Kontula, Anna (2008): The Sex Worker and Her Pleasure, in: Current Sociology July 2008 vol. 56 no. 4, pp. 605-620.
The stereotypical view of prostitution is based on the idea that sex work destroys the woman’s capability for sexual pleasure and alienates her from her sexuality. The author argues that the idea of the destructive capacity of sex work is not universally obvious. Sex workers interviewed seem to derive sexual pleasure in both commercial and private relationships. Professional sex work can be perceived as a distancing from the prostitute’s own enjoyment but it can also be a channel to a more emancipated and pleasurable sex life.
Doezema, Jo (2001): Ouch! Western Feminists’ ‘Wounded Attachment’ to the ‘Third World Prostitute’, Feminist Review [serial online]. Spring 2001;67(67):16-38.
Article available here. (PDF) or here (HTML)
The subject of ‘trafficking in women’ has, since the mid 1980s, received increased international attention. Currently, negotiations are underway at the UN Crimes Commission in Vienna around a new international agreement on trafficking in women (Draft Protocol To Combat International Trafficking In Women And Children Supplementary To The Draft Convention On Transnational Organized CrimeA/AC.254/4/add.3). This new agreement has been the subject of lobbying by feminist anti-trafficking NGOs. The lobby efforts are split into two ‘camps’. One, the Human Rights Caucus, sees prostitution as legitimate labour. The other, represented by the Coalition Against Trafficking in Women (CATW), sees all prostitution as a violation of women’s human rights. While there are some similarities in their representations of the ‘third world trafficking victim’, CATW in particular views ‘third world prostitutes’ as helpless victims in need of rescue. This paper analyses CATW’s position and the writings of its founder, Kathleen Barry. It suggests that CATW’s construction of ‘third world prostitutes’ is part of a wider western feminist impulse to construct a damaged ‘other’ as the main justification for its own interventionist impulses.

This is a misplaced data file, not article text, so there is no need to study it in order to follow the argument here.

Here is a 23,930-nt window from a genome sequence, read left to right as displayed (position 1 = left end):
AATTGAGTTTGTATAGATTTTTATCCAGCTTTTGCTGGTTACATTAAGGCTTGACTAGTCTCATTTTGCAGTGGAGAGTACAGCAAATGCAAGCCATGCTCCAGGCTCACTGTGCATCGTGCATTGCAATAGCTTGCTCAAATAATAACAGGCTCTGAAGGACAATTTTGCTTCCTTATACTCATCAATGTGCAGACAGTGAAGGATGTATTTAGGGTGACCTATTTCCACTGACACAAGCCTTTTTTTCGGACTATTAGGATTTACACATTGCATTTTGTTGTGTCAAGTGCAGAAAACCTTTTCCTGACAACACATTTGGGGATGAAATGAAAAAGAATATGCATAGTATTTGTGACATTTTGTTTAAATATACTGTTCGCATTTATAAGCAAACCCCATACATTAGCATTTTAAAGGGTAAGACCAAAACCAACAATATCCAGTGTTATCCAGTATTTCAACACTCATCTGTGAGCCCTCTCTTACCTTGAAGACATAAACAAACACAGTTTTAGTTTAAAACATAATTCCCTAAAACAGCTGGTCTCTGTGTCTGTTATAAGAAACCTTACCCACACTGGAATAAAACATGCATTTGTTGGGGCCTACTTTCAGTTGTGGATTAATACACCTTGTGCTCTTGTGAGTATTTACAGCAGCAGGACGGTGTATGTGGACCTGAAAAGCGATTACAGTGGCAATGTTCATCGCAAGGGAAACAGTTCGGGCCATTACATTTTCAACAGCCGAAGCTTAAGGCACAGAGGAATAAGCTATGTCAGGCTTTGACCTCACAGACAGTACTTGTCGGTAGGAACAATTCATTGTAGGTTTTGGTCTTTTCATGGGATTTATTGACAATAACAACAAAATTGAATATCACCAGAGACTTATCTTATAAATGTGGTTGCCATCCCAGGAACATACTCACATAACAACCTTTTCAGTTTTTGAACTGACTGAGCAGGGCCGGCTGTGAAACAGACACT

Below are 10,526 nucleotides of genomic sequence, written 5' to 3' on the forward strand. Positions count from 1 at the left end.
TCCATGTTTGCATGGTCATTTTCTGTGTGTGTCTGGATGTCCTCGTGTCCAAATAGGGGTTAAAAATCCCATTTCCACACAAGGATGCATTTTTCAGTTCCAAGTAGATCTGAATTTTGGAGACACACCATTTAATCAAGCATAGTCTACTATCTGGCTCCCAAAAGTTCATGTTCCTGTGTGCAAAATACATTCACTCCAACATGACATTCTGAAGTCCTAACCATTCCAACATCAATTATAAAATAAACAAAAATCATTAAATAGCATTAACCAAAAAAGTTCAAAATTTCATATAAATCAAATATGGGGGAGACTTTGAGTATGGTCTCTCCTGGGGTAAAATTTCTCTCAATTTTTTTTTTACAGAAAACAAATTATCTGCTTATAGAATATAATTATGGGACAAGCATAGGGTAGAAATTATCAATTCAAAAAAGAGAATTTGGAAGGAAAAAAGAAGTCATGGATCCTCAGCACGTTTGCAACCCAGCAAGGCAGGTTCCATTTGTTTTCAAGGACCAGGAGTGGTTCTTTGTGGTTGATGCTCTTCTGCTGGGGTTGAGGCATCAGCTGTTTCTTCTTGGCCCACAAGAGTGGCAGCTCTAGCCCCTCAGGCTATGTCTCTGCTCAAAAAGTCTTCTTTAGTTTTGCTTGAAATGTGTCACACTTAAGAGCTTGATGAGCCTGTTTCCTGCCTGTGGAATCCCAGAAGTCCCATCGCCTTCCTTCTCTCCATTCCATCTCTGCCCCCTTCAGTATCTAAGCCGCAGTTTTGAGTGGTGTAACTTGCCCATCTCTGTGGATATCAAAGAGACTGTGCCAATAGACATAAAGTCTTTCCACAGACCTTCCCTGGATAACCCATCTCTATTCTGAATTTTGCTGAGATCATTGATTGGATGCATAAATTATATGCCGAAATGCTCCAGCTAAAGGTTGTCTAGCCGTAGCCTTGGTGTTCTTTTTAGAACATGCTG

The central argument of this paper is that the ‘injured body’ of the ‘third world trafficking victim’ in international feminist debates around trafficking in women serves as a powerful metaphor for advancing certain feminist interests, which cannot be assumed to be those of third world sex workers themselves. The term ‘injured body’ is drawn from Wendy Brown’s States of Injury: Power and Freedom in Late Modernity (1995). In this work, Brown argues that modern identity politics are based on a feeling of ‘injury’ caused by exclusion from the presumed ‘goods’ of the modern liberal state.
Author: Vancouver Police Department (assisted by WISH, Pivot, BC Coalition of Experiential Communities, PEERS, PACE)
Citation (APA): Vancouver Police Department (n.d.). Sex Work Enforcement Guidelines. Retrieved from http://vancouver.ca/police/assets/pdf/reports-policies/sex-enforcement-guidelines.pdf.
The VPD has engaged in a variety of strategies to reduce crime and improve the safety of all
Vancouver residents. However, these strategies can sometimes come into conflict with each
other. For example, enforcement action is sometimes at odds with relationship building, though